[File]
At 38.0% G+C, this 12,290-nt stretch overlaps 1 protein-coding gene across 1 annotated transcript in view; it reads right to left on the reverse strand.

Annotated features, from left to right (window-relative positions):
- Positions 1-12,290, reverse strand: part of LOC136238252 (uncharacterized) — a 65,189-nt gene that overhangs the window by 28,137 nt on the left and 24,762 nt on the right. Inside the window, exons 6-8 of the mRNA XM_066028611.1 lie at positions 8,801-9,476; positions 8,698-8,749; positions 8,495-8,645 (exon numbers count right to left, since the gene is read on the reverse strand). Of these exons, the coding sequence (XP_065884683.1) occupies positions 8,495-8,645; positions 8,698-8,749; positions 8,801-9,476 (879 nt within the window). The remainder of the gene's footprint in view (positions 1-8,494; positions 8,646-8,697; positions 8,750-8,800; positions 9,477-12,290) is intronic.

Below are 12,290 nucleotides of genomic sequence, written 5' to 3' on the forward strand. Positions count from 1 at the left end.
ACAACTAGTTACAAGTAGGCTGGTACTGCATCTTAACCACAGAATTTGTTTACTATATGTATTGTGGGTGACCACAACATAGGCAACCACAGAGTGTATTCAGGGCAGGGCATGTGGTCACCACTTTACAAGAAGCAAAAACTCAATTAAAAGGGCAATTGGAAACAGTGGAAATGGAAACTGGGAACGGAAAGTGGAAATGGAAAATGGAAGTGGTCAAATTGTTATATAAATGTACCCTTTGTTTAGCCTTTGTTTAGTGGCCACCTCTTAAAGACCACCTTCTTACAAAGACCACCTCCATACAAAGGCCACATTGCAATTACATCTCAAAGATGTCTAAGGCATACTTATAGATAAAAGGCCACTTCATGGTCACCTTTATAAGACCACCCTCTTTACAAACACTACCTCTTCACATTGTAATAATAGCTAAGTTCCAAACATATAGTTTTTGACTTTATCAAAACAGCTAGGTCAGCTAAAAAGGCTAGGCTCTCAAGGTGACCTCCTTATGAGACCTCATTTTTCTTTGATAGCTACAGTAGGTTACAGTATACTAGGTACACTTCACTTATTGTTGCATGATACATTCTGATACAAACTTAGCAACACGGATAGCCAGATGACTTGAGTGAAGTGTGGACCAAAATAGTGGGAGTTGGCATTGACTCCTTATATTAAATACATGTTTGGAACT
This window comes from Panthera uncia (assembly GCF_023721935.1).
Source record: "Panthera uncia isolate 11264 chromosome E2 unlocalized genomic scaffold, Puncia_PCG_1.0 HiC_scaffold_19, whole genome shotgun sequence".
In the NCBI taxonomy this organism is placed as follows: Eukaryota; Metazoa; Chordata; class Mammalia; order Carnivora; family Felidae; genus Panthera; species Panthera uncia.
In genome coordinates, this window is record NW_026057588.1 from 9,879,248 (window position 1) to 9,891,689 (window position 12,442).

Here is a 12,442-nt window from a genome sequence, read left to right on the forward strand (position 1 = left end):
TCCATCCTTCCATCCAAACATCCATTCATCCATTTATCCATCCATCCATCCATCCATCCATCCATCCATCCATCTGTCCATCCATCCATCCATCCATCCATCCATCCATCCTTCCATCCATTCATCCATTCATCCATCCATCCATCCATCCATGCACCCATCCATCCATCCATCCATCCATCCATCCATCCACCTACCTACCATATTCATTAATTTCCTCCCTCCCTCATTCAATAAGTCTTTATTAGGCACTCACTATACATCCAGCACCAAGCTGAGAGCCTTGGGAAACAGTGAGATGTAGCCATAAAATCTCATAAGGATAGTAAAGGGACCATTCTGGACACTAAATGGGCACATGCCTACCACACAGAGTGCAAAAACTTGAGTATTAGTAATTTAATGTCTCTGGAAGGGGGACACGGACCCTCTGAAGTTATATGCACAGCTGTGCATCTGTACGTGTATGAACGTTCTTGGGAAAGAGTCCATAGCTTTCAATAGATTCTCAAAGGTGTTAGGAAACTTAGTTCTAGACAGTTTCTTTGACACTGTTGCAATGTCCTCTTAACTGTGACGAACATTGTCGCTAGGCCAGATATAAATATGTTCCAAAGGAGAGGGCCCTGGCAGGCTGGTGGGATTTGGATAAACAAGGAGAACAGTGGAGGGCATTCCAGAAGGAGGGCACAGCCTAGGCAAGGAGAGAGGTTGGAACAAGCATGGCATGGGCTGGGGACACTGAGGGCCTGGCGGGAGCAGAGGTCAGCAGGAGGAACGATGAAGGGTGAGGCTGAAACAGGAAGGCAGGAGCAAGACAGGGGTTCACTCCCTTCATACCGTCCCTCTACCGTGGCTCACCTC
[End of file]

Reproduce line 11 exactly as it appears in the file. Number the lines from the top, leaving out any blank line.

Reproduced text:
TCCATCCTTCCATCCAAACATCCATTCATCCATTTATCCATCCATCCATCCATCCATCCATCCATCCATCCATCTGTCCATCCATCCATCCATCCATCCATCCATCCATCCTTCCATCCATTCATCCATTCATCCATCCATCCATCCATCCATGCACCCATCCATCCATCCATCCATCCATCCATCCATCCACCTACCTACCATATTCATTAATTTCCTCCCTCCCTCATTCAATAAGTCTTTATTAGGCACTCACTATACATCCAGCACCAAGCTGAGAGCCTTGGGAAACAGTGAGATGTAGCCATAAAATCTCATAAGGATAGTAAAGGGACCATTCTGGACACTAAATGGGCACATGCCTACCACACAGAGTGCAAAAACTTGAGTATTAGTAATTTAATGTCTCTGGAAGGGGGACACGGACCCTCTGAAGTTATATGCACAGCTGTGCATCTGTACGTGTATGAACGTTCTTGGGAAAGAGTCCATAGCTTTCAATAGATTCTCAAAGGTGTTAGGAAACTTAGTTCTAGACAGTTTCTTTGACACTGTTGCAATGTCCTCTTAACTGTGACGAACATTGTCGCTAGGCCAGATATAAATATGTTCCAAAGGAGAGGGCCCTGGCAGGCTGGTGGGATTTGGATAAACAAGGAGAACAGTGGAGGGCATTCCAGAAGGAGGGCACAGCCTAGGCAAGGAGAGAGGTTGGAACAAGCATGGCATGGGCTGGGGACACTGAGGGCCTGGCGGGAGCAGAGGTCAGCAGGAGGAACGATGAAGGGTGAGGCTGAAACAGGAAGGCAGGAGCAAGACAGGGGTTCACTCCCTTCATACCGTCCCTCTACCGTGGCTCACCTC